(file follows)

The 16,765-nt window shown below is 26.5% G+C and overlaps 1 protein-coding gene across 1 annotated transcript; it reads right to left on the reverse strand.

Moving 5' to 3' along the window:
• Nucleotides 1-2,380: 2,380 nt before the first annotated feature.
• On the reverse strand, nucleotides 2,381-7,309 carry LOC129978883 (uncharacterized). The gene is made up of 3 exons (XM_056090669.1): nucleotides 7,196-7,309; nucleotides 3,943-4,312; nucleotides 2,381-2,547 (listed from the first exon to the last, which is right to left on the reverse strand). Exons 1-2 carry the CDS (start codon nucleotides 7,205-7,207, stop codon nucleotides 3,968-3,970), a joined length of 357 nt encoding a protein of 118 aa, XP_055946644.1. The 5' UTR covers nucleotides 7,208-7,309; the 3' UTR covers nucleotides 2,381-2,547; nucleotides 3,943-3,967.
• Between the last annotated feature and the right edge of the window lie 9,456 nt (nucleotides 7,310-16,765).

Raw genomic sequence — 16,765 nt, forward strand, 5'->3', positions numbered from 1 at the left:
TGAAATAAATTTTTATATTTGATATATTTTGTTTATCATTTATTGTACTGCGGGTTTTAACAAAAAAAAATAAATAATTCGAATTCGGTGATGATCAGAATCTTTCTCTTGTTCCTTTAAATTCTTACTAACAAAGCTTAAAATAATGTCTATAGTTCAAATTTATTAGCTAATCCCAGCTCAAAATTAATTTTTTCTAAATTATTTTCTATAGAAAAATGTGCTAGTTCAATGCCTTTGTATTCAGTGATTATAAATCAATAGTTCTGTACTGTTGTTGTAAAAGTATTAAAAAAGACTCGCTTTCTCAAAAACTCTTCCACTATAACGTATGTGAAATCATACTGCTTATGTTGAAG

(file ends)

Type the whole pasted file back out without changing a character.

The 16,765-nt window shown below is 26.5% G+C and overlaps 1 protein-coding gene across 1 annotated transcript; it reads right to left on the reverse strand.

Moving 5' to 3' along the window:
• Nucleotides 1-2,380: 2,380 nt before the first annotated feature.
• On the reverse strand, nucleotides 2,381-7,309 carry LOC129978883 (uncharacterized). The gene is made up of 3 exons (XM_056090669.1): nucleotides 7,196-7,309; nucleotides 3,943-4,312; nucleotides 2,381-2,547 (listed from the first exon to the last, which is right to left on the reverse strand). Exons 1-2 carry the CDS (start codon nucleotides 7,205-7,207, stop codon nucleotides 3,968-3,970), a joined length of 357 nt encoding a protein of 118 aa, XP_055946644.1. The 5' UTR covers nucleotides 7,208-7,309; the 3' UTR covers nucleotides 2,381-2,547; nucleotides 3,943-3,967.
• Between the last annotated feature and the right edge of the window lie 9,456 nt (nucleotides 7,310-16,765).

Raw genomic sequence — 16,765 nt, forward strand, 5'->3', positions numbered from 1 at the left:
TGAAATAAATTTTTATATTTGATATATTTTGTTTATCATTTATTGTACTGCGGGTTTTAACAAAAAAAAATAAATAATTCGAATTCGGTGATGATCAGAATCTTTCTCTTGTTCCTTTAAATTCTTACTAACAAAGCTTAAAATAATGTCTATAGTTCAAATTTATTAGCTAATCCCAGCTCAAAATTAATTTTTTCTAAATTATTTTCTATAGAAAAATGTGCTAGTTCAATGCCTTTGTATTCAGTGATTATAAATCAATAGTTCTGTACTGTTGTTGTAAAAGTATTAAAAAAGACTCGCTTTCTCAAAAACTCTTCCACTATAACGTATGTGAAATCATACTGCTTATGTTGAAG